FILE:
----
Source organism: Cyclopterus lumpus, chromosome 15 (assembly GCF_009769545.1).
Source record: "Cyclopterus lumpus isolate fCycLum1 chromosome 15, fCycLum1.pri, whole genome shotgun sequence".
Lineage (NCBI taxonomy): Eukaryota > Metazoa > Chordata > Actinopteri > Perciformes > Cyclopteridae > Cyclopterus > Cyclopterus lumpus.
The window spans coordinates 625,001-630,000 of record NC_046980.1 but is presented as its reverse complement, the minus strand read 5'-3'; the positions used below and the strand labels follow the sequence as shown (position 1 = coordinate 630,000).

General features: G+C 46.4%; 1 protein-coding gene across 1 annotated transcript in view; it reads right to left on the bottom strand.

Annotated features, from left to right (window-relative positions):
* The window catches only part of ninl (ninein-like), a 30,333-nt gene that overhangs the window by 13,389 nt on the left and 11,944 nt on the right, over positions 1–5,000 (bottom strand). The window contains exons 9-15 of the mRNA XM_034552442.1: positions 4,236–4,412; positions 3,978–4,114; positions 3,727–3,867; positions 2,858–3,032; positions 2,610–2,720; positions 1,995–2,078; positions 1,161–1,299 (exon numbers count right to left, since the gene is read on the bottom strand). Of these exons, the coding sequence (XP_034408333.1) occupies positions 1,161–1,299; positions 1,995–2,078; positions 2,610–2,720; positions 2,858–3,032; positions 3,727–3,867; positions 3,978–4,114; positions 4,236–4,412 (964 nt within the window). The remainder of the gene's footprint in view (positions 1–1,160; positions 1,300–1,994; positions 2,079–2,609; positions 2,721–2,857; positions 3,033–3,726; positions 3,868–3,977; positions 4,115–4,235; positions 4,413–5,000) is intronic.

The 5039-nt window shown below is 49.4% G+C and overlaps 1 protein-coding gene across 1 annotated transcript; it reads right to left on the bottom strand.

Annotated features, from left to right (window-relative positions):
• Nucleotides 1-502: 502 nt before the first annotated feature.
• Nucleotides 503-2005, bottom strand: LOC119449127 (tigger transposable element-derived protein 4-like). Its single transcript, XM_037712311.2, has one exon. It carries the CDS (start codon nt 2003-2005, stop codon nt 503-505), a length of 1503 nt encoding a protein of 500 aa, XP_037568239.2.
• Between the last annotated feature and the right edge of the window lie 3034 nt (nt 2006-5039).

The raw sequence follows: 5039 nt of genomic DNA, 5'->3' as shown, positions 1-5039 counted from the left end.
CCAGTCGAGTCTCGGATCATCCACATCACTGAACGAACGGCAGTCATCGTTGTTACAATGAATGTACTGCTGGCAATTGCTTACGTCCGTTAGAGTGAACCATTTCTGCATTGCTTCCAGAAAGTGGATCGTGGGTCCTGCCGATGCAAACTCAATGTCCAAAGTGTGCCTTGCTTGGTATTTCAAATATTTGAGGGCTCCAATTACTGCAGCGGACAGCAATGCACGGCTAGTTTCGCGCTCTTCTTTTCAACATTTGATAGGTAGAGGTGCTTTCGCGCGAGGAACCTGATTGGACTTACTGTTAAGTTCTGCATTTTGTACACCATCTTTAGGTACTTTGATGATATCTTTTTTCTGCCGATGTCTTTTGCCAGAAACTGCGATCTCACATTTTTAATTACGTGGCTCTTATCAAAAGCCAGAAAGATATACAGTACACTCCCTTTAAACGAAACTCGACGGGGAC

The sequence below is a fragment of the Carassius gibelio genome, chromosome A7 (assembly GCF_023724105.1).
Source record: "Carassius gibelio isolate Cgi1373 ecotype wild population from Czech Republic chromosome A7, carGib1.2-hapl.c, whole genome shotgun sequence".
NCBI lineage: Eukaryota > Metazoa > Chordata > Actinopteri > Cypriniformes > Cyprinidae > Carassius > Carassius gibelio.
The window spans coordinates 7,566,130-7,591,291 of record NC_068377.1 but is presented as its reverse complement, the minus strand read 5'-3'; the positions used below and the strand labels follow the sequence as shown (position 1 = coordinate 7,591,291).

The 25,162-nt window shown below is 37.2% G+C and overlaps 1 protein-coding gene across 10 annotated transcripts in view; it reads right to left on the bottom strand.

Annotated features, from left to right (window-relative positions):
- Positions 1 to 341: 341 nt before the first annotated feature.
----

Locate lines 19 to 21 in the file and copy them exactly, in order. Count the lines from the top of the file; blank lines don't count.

The 25,162-nt window shown below is 37.2% G+C and overlaps 1 protein-coding gene across 10 annotated transcripts in view; it reads right to left on the bottom strand.

Annotated features, from left to right (window-relative positions):
- Positions 1 to 341: 341 nt before the first annotated feature.